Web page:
It is very obvious to me that President Obama has been much more affected by the military than the military has been affected by him.  Maybe it is time for him as the “commander-in-chief” to start leading in this and many other areas. He has been a disappointment in that respect.

9 responses to Leaving No Troops???

  1. 

    Ill suggest that to compare armies in Western Europe or even Korea to those in Afghanistan would be a mistake. while I have some strong options about leaving troops in that location, the army in other locations has not been one of occupation for a very long time. The United States is blessed not to be on a border with a country who has invaded us once and hopes to again. We stayed in Germany because we were asked to stay, and our massive downsizing there post cold war has in fact had a huge impace on their economy. the town I lived in for seven years (where there is no longer a US presence is a huge example of that. Fortunately they WERE able to use the infrastructure we left behind in that particular case.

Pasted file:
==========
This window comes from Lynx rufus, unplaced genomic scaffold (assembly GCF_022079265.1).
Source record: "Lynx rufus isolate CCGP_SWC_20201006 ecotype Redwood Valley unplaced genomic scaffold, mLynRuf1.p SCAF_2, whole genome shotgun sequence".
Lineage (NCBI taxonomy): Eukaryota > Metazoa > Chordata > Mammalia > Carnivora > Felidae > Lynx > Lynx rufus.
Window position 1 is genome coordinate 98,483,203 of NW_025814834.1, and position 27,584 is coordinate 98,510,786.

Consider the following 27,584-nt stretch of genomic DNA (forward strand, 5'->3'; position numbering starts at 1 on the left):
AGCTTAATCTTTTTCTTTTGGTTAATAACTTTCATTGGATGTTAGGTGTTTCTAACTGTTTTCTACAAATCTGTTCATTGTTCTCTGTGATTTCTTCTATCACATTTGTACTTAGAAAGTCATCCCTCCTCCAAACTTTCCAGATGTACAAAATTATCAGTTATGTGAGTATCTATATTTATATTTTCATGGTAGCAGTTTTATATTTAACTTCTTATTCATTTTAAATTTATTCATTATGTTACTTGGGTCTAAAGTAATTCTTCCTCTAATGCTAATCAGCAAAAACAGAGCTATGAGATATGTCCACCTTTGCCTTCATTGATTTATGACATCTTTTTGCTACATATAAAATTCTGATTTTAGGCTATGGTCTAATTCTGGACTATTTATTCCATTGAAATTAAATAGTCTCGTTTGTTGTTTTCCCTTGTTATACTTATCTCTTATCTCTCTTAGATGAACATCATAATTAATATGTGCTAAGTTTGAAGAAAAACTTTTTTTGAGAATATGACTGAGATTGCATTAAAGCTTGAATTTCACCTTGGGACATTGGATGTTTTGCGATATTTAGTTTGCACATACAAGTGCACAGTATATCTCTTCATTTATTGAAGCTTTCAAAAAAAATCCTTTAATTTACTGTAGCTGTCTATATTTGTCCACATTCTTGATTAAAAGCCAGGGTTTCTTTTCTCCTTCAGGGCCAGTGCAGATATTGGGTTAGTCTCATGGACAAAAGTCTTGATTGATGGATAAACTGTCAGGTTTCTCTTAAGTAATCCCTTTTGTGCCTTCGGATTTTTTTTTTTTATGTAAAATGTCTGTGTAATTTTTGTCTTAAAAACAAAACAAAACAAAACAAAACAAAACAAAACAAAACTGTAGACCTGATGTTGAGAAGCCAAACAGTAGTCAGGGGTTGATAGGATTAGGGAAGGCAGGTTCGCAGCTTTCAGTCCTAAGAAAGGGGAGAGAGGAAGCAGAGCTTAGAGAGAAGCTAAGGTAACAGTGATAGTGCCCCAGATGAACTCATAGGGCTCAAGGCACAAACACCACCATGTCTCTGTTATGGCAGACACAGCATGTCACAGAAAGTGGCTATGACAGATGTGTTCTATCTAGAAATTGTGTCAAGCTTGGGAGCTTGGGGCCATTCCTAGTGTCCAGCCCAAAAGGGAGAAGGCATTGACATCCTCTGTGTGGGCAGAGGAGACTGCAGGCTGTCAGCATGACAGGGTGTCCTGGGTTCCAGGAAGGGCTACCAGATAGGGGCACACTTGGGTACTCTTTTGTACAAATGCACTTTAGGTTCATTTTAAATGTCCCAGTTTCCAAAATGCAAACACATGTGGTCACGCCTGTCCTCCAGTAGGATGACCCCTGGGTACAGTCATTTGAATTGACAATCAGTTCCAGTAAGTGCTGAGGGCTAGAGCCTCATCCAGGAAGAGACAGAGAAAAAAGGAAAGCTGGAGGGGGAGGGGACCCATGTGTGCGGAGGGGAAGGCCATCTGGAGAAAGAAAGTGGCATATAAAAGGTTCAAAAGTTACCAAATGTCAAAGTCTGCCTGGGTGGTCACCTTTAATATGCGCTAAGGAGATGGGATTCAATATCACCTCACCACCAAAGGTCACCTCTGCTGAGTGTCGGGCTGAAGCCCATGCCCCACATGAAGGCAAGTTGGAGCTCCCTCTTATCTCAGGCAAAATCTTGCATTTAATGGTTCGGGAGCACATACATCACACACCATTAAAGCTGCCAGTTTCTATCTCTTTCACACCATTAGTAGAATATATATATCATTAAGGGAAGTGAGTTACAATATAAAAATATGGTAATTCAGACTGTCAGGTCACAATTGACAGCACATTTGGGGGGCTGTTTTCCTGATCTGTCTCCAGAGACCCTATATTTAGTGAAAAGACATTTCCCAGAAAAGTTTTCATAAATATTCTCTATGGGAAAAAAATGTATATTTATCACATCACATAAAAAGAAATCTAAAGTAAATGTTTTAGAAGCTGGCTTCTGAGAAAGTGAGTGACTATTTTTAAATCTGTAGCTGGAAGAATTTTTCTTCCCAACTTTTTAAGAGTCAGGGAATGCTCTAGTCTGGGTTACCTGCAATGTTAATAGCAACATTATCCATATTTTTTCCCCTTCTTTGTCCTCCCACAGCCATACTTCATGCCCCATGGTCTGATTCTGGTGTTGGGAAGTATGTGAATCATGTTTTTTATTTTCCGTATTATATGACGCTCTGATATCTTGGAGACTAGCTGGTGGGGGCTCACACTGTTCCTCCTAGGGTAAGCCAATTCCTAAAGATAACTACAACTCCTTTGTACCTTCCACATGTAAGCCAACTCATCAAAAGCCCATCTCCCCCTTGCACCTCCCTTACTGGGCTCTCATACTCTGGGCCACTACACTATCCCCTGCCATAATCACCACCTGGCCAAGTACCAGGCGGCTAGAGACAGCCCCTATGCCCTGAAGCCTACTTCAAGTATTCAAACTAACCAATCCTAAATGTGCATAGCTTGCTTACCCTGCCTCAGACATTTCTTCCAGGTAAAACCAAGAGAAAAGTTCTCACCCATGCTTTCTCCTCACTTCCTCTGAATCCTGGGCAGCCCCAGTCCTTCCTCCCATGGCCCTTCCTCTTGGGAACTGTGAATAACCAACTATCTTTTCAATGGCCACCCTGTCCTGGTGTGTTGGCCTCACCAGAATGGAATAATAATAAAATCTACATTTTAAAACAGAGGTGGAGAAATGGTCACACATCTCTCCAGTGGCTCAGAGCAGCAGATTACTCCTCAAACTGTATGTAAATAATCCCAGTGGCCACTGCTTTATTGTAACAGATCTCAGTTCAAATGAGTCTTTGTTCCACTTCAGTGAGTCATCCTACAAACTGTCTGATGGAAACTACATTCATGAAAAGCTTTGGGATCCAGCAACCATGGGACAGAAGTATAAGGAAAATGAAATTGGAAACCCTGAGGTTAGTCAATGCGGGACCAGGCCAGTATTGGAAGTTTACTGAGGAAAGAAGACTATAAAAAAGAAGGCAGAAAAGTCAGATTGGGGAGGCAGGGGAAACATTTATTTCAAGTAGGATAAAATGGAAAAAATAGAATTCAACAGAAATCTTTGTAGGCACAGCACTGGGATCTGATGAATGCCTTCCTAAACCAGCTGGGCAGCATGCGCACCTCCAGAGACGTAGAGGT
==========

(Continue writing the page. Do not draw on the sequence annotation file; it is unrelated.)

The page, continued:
You need to realize that if in fact we bring all those soldiers home around the world, that many of them will be let go from the army and join the unemployment lines. We already have thousands of unemployed and homeless veterans in this country, and the goverment is being taxed (literally) to care for them.

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      Hi Barb, I guess I will have to fundamentally disagree with you on this topic. You say the troops we have taken out of Germany have had a huge impact on their economy. Think about what all that spending abroad has done to our economy. What would happen if all those dollars spent on keeping troops on foreign soil were actually spent in our country? Don’t you think that would have a pretty positive impact for us?